Nearly a century ago, one Rhode Islander’s Olympic dreams came true —just for the asking.
Rhode Island doesn’t produce a lot of winter Olympians. We are hours from mountains of any substance, and this winter excepted, we don’t get much snow. A quick scan of Olympians on the Rhode Island Heritage Hall of Fame website reveals a handful of hockey players, including Sara DaCosta, the goalie for the women’s ice hockey team that took home gold in Nagano in 1998.
In fact, before DaCosta, the only other Rhode Islander to win gold in a winter games did it in 1928 at St. Moritz, in the (now-defunct) 5-man “bobsleigh” event.
Geoffrey Mason, who died in Rumford in 1987 at the age of 84, was a native of Philadelphia and a graduate of Bowdoin College, where he excelled in several sports. Bobsleigh was not one of them. In fact, he rode one for the first time just 19 days before his medal-winning run.
Mason’s journey to Olympic glory was detailed in an interview with “Sports Illustrated” writer Phil Johnson, published in February of 1984.
Mason tells Johnson how, while living in Germany in 1927 with his wife and two children, he read a newspaper article about the U.S. entry into the new Olympic event. According to Johnson’s article, Mason said “I’d never thought about being on an Olympic team, but when I saw this I figured I had nothing to lose, so why not try.”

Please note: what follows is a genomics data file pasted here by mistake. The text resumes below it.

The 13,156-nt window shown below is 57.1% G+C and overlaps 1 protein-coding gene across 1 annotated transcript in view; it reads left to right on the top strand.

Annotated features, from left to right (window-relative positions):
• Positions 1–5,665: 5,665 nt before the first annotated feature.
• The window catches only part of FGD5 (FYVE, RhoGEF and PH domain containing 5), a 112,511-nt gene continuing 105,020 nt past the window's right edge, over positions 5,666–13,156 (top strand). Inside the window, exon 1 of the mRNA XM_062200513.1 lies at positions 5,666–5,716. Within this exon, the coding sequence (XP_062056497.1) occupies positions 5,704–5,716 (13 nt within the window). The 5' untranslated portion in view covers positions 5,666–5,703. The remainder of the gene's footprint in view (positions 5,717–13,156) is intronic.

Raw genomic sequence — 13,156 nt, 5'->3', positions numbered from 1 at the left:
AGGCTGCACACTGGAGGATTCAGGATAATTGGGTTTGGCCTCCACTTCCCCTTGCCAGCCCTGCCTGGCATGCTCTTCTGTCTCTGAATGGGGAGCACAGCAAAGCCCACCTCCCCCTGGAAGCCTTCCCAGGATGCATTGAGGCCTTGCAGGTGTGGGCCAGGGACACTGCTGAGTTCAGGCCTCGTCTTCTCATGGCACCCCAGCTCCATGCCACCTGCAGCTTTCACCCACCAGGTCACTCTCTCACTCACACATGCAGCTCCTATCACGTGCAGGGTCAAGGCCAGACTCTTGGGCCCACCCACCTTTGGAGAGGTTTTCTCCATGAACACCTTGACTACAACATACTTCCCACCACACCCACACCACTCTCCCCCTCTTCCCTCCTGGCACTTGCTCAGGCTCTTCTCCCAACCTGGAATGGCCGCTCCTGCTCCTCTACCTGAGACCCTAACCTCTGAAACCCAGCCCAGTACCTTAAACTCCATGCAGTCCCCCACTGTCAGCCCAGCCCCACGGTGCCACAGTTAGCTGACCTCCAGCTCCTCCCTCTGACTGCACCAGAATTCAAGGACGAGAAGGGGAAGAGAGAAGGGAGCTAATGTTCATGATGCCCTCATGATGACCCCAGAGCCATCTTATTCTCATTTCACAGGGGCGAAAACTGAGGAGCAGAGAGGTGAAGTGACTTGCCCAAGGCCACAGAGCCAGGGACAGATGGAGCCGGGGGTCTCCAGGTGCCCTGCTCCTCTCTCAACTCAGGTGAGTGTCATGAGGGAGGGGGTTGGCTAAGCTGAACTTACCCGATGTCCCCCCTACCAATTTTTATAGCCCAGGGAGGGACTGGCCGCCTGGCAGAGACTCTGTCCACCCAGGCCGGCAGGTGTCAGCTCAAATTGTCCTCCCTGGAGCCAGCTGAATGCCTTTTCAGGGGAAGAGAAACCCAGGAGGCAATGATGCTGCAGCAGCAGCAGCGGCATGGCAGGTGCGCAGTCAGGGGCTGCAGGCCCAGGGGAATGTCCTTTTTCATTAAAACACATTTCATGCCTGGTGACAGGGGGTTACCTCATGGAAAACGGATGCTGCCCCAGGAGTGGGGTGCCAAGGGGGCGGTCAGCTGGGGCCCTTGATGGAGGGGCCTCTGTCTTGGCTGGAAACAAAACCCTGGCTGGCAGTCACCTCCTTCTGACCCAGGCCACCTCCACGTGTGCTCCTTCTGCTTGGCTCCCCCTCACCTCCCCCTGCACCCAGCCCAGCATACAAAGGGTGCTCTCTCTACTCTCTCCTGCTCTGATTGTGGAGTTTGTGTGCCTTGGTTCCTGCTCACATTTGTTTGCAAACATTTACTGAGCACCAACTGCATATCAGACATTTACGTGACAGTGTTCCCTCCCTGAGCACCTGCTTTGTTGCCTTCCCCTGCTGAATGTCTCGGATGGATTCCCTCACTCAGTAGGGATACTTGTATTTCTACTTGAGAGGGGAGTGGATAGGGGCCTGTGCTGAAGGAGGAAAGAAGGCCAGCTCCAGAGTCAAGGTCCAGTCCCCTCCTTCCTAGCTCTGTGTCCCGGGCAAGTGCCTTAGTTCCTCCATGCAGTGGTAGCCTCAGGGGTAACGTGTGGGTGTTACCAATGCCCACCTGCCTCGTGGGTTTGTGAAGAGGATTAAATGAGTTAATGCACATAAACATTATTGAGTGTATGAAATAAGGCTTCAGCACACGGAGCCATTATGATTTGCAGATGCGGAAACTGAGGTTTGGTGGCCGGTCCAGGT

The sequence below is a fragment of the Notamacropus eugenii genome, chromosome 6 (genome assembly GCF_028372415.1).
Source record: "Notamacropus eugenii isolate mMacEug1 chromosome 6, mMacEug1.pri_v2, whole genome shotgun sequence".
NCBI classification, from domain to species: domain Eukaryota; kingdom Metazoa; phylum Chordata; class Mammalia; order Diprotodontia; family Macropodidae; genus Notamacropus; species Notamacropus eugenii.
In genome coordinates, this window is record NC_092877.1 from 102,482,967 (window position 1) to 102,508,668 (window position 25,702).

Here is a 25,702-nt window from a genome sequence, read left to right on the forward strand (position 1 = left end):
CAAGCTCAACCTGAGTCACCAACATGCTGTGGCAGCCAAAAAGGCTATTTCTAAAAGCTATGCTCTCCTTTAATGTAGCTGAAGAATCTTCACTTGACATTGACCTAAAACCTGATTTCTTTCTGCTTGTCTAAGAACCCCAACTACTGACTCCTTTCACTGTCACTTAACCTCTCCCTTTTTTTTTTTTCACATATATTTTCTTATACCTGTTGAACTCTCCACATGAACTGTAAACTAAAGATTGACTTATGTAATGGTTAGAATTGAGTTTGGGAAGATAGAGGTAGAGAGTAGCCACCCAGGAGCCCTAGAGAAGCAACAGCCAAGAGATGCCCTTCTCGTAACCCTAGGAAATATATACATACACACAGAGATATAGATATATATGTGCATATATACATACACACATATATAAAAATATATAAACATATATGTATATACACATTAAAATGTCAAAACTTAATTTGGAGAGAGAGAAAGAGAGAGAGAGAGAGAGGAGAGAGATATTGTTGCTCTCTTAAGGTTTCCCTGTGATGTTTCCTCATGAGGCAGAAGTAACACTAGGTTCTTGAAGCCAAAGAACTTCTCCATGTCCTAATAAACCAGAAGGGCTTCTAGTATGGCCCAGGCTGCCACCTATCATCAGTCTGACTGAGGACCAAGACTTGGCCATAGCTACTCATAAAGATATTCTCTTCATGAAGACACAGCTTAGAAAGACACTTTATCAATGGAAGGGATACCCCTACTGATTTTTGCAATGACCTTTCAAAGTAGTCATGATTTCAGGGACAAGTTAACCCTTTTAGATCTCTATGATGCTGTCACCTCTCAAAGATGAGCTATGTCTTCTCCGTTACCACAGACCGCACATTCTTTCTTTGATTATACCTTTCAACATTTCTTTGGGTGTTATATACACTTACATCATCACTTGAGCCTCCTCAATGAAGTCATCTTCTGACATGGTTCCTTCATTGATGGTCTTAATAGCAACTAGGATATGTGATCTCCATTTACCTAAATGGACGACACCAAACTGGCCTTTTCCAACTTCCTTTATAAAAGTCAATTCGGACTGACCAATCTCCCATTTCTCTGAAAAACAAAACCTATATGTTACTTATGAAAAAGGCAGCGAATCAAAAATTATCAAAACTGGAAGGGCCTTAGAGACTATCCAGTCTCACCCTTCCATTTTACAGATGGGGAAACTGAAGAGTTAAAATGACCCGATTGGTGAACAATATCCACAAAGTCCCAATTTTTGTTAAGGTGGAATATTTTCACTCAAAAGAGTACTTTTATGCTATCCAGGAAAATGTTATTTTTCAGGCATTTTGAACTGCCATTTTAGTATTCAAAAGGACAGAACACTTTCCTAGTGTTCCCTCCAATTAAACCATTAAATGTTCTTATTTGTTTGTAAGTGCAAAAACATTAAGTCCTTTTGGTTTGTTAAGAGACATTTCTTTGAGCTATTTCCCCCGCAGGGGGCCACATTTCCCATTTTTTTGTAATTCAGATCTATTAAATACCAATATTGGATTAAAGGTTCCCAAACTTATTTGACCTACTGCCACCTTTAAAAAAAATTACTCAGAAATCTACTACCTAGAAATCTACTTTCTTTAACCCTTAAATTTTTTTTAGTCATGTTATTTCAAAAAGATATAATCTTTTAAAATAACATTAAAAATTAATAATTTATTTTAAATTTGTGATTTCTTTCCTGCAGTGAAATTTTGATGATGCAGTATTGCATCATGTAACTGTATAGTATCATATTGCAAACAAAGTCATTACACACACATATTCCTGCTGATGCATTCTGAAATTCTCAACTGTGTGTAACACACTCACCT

He wrote to the organizers, who invited him to San Moritz. Unbeknownst to Mason, the team he was about to join was one of the favorites for gold. For the next two weeks Mason would train with his team, riding the bobsleigh which would be christened USA II.
Unlike the high-tech sleds modern bobsledders tuck into, the bobsleigh of 1928 looked much like an extra-long child’s sled. The race would begin with the driver in position, and the other four members of the team would stack themselves on top, “shingle-style.” The brakeman, and in the case of Mason’s team the #4 man as well, would “bob” on command, adding thrust for the duration of the ride.
At St. Moritz, bad weather would ultimately shorten the event to two races instead of four, with Mason’s team edging out the other American team and a German team for top honors.
His gold medal in his pocket, it having been unceremoniously handed to him by a bobsledding official, Mason returned to his family in Germany. Not long after they would return to the United States, settling initially in Pittsburgh before moving on to Rumford.
After spending much of his career as a manager for the Newman Crosby Steel Company in Pawtucket, Mason retired and lived out his days in the East Bay, an unlikely — but very lucky — Olympic champion.